By Jerry McDonald - NFL Writer
Sunday, February 6th, 2011 at 9:57 am in Oakland Raiders.
I’m taking the Steelers, but truth be told, would rather see the Packers win Super Bowl XLV today.
And since everything in this space revolves around the Raiders, the advice for Green Bay is to cue up the tape from Sept. 15, 2002, Oakland vs. Pittsburgh at Heinz Field.
The Raiders were in their second game with Bill Callahan as head coach and Marc Trestman as offensive coordinator, having traded Jon Gruden to the Tampa Bay Buccaneers.
In the opener, the offense was much as Gruden would have it _ 423 yards of total offense, 221 rushing, 202 passing, 13 first downs rushing, 12 first downs passing. The very picture of balance in a 31-17 win over the Seattle Seahawks.
In the days leading up to Pittsburgh in Week 2, Callahan talked about the need for similar balance against the Steelers. No way the Raiders could survive such a ferocious defense without it.
Of course, Callahan and Trestman had other ideas. New England’s Tom Brady went 29-for-43 for 294 yards and three touchdowns in beating Pittsburgh 30-14 in the opener, with the Patriots running the ball only 18 times.
Turns out, Callahan later said they had been game planning for Pittsburgh since the offseason, essentially turning the ball over to Rich Gannon and letting him control the game with his passing.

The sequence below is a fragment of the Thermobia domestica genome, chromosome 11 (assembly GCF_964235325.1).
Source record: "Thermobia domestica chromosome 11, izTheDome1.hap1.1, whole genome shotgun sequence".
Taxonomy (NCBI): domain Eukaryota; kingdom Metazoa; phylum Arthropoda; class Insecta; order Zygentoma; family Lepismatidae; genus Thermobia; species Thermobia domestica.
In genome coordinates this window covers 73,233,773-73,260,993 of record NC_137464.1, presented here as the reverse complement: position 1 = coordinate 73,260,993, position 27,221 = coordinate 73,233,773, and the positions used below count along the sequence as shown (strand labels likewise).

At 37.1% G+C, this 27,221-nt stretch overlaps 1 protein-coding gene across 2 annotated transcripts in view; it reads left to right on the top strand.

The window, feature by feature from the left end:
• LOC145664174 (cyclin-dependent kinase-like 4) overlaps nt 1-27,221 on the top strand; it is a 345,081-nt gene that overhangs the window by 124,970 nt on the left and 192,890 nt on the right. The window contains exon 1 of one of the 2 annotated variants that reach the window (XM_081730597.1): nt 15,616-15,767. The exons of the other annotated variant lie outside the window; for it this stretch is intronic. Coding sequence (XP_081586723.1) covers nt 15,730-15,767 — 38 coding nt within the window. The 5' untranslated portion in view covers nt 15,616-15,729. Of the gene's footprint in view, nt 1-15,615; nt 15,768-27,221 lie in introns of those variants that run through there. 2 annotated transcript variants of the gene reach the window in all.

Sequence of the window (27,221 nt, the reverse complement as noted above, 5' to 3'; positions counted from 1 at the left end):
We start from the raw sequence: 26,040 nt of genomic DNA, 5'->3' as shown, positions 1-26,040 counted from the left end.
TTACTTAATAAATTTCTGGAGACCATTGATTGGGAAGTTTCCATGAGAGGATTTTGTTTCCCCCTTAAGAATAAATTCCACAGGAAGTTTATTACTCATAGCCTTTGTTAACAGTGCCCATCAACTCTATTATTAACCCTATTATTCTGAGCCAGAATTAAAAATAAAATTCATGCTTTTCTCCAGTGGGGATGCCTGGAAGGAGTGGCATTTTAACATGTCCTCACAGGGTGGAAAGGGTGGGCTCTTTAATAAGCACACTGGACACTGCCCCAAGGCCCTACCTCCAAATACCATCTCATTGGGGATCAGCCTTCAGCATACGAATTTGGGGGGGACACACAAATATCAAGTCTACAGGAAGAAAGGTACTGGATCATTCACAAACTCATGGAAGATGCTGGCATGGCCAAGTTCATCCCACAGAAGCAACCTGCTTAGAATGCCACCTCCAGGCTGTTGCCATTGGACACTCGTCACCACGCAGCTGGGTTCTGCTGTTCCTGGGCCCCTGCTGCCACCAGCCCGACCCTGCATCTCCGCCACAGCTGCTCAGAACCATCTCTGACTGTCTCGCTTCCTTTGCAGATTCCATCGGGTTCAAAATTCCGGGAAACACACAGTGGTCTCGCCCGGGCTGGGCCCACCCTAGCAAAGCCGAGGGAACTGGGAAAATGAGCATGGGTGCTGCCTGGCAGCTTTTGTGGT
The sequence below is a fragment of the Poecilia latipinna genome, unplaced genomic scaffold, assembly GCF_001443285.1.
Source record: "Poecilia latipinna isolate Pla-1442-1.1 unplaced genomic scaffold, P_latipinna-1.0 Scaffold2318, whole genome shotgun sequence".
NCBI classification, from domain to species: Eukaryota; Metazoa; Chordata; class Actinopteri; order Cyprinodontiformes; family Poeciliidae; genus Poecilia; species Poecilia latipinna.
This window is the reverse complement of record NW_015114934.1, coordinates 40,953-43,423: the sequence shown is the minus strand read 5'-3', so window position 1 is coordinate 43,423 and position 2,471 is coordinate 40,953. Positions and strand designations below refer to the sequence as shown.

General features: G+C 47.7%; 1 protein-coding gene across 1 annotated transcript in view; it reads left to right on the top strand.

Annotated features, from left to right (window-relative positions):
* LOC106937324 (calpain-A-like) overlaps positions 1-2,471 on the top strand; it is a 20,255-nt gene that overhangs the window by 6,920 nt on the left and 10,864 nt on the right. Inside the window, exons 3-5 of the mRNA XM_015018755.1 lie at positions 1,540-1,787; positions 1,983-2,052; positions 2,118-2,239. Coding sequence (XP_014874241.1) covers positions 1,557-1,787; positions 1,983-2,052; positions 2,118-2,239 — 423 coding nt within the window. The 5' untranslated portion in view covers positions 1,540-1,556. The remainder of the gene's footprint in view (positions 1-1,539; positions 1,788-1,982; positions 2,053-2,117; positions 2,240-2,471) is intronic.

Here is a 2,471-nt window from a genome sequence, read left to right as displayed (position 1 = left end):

In one of the more memorable Raiders regular season games I’ve ever covered, Gannon threw 41 passes _ by halftime. He completed 29 of them, for 257 yards and a touchdown. They had only five running plays in the half, one of them a 36-yard TD run by Charlie Garner. By game’s end, Gannon was 43-for-64 for 403 yards and the Raiders prevailed 30-17. Oakland had spread Pittsburgh out and attacked through a series of short passes which helped negate the Steelers pass rush (they still sacked Gannon five times).
The Raiders had 20 third down attempts and converted 12 of them.
Green Bay doesn’t have much of a running game and would be best advised to abandon it shortly after the National Anthem. Let Rodgers put the ball up 50-plus times and have his arm be both the passing game and the running game.
The Steelers’ defensive coordinator in 2002 wasn’t Dick LeBeau, in his last year with Cincinnati as head coach, but Tim Lewis. However, it was still a similar 3-4 and even has two starters still intact in nose tackle Casey Hampton and inside linebacker James Farrior.
Some of the most notable success against Pittsburgh this season came from elite quarterbacks who controlled the game with their passing. Brady was 30-for-43 for 350 yards and three touchdowns in a 39-26 win on Nov. 14. Drew Brees was 34-for-44 (including 20 of 22 in the second half) for 305 yards and two touchdowns in a 20-10 win on Oct. 31.
As the father of a teenage daughter, I’m all for Rodgers winning over Ben Roethlisberger, although my first instinct is that the Steelers will win.
So my advice for Green Bay _ get lots of ice for Rodgers’ arm. Do this right, and he’ll need it at the postgame party.